Editor’s Note: Itō Noe (1895–1923) was a Japanese anarchist feminist and later the companion of Osugi Sakae, with whom she was murdered by the japanese military police in 1923. She was a leadingfigure in the japanese feminist Bluestocking Society, and translated Emma Goldman into Japanese. The following excerpts are taken from her article, “The Facts of Anarchy, “ originally published in 1921 in Rodo Undo (the Labour Movement). Itō Noe argues that the Japanese peasant village was a functioning anarchist society based on mutual agreement and mutual aid. The translation by Yoshiharu Hashimoto. originally published in A Short History of the Anarchist Movement in Japan (Tokyo: Idea Publishing, 1979), has been modified by the editor for stylistic reasons.


WE HAVE OFTEN HEARD THE ABUSE that the ideal of anarchist communism is an unrealizable fancy. Everyone clings to the superstitious belief that autonomy cannot be achieved without the support of a central government. In particular, some socialists ... sneer at the “dream” of anarchism. Yet I have found that it is not a dream, but something aspects of which have been realized in the autonomy of the villages inherited from our ancestors. In some remote districts where there is no so-called “culture,” I have discovered a simple mutual aid ... and a social life based on mutual agreement. It is completely different from “administration” under central government, being a mutual aid organization generated by necessity and continued in parallel with the official administration since before the time when there was an “administrative organ.”

Now I want to depict the facts that I have seen personally at my native village ...

There are sixty to seventy houses divided into six small associations, and these six associations federate with each other as the occasion demands ... There are no chains of command or officials. The spirit of the associations, inherited from their ancestors, is “to assist each other in times of trouble.”

... [At village meetings] everyone frankly speaks his own thoughts ...There is no fearful atmosphere to make one too timid to express his own opinion ... In fact, there is no discrimination, whether he is a village master or a daily labourer... There is neither haughtiness nor humility ....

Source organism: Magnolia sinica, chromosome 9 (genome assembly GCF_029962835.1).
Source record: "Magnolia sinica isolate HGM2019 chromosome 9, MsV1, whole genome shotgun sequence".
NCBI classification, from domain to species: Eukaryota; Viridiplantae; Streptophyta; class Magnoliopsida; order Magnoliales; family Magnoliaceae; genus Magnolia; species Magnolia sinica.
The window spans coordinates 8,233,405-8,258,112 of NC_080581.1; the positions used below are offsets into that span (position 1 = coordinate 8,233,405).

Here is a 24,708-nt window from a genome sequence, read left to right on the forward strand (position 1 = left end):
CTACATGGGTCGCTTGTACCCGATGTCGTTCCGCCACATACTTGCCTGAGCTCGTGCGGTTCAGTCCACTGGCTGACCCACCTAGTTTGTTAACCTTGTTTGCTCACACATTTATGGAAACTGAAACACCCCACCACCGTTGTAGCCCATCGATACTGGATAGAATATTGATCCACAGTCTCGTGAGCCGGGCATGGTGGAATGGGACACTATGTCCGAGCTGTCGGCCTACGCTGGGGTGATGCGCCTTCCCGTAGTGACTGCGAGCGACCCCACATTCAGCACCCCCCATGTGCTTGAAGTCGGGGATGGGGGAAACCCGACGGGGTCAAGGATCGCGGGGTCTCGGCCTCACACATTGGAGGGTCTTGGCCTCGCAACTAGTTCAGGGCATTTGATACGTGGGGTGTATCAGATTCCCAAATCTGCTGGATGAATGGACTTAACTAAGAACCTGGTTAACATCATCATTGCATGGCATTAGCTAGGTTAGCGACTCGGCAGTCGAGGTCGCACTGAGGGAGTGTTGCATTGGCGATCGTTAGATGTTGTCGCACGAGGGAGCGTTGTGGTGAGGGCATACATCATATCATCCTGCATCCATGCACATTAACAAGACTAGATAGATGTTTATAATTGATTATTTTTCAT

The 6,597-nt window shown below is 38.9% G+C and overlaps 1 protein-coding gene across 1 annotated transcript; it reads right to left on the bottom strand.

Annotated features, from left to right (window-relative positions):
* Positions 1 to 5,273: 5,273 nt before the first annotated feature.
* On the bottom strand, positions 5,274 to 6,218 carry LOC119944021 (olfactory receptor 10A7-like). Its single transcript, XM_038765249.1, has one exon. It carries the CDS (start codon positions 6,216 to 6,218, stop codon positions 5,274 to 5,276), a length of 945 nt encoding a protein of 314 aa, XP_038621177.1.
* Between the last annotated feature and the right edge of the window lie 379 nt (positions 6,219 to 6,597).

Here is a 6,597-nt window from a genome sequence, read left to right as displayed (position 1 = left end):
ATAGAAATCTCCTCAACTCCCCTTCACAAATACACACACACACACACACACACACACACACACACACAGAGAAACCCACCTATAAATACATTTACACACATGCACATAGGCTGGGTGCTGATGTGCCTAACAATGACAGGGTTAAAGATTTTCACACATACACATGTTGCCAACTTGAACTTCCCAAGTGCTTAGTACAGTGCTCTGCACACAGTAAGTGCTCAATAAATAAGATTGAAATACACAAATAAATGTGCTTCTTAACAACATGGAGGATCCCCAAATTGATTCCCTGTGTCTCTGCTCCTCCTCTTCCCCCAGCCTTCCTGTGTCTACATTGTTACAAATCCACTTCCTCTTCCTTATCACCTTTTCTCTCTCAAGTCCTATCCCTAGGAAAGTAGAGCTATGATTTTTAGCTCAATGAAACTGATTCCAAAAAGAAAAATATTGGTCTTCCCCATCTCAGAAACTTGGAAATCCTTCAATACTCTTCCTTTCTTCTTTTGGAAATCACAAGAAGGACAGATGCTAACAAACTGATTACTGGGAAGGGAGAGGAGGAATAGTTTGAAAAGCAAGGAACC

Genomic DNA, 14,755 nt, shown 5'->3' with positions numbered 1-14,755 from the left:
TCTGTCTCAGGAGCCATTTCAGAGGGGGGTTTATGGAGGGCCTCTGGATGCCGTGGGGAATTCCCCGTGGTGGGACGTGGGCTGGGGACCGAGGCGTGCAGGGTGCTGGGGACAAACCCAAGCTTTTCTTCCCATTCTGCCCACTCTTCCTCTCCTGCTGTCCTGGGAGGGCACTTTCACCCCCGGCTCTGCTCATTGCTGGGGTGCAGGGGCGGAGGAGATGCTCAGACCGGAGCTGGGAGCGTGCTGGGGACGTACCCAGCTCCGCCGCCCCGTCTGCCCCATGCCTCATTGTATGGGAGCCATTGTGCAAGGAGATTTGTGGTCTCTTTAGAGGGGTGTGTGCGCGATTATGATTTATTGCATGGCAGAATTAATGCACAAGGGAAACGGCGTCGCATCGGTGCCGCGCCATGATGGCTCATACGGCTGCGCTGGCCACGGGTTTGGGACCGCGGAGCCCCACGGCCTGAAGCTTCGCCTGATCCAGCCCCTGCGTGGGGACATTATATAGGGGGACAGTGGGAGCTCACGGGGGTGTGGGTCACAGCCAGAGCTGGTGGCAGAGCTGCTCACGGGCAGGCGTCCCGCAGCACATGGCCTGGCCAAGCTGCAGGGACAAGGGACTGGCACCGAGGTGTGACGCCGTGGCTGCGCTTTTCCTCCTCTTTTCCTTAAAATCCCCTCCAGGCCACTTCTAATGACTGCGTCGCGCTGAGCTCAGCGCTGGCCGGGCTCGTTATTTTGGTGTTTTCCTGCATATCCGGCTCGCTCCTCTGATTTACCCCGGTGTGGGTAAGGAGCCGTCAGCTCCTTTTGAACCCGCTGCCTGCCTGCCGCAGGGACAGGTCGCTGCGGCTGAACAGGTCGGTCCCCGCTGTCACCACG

How are decisions made? They do it together. Generally, if it is practical or based on clear facts, even more if everyone has offered his knowledge and opinions, the decision will be reached spontaneously ...

When a sick person must take to his bed, the news will be reported to the association. The members will rush to the house. Some will get a doctor, others will report it to his relatives; they go on these errands or nurse him kindly ...

In cases of childbirth, the women of the association come together. They take care of everything until the mother rises again. Everything else, whenever help is needed, the association will provide it without complaint. Of course there will be two or three families out of favour with the members. With respect to helping such families, although the members may speak ill of them or even complain, they will never refuse to help, for they distinguish between their work for the association and their personal antipathies.

Administrative tasks are shared by the members. If a particular task is long lasting, shifts are arranged so that there is no inconvenience. The responsibility of each member to the association is not coerced or unwilling. He performs his role ... so as to follow his conscience ... No command or supervision is needed ...

After the satisfactory resolution of a particular task, an association formed for that purpose is dissolved. The unit of federation [in each village] is not the association, but each home ...

The police seem useless to the association. Quarrels ... are mainly settled by the association ... A couple from a certain family stole something. The victim had proof and previous knowledge. The victimized family summoned the couple [before the association] and scolded them. Both the victims and the thieves agreed as a settlement of the matter to the announcement that the couple would be expelled from the assembly if they committed the crime again ...

Expulsion is the last resort ... When one receives this punishment, no one dares to associate with him ... So they think of the seriousness of this punishment and do not impose it on someone unless his deed is intolerable. As far as I know, I have not heard of this great punishment being imposed on a family ...

Egoistic urban life is intolerable to those accustomed to village life. Where there is no hope of success besides poverty, it is far more comfortable and warm to support each other under the protection of the association.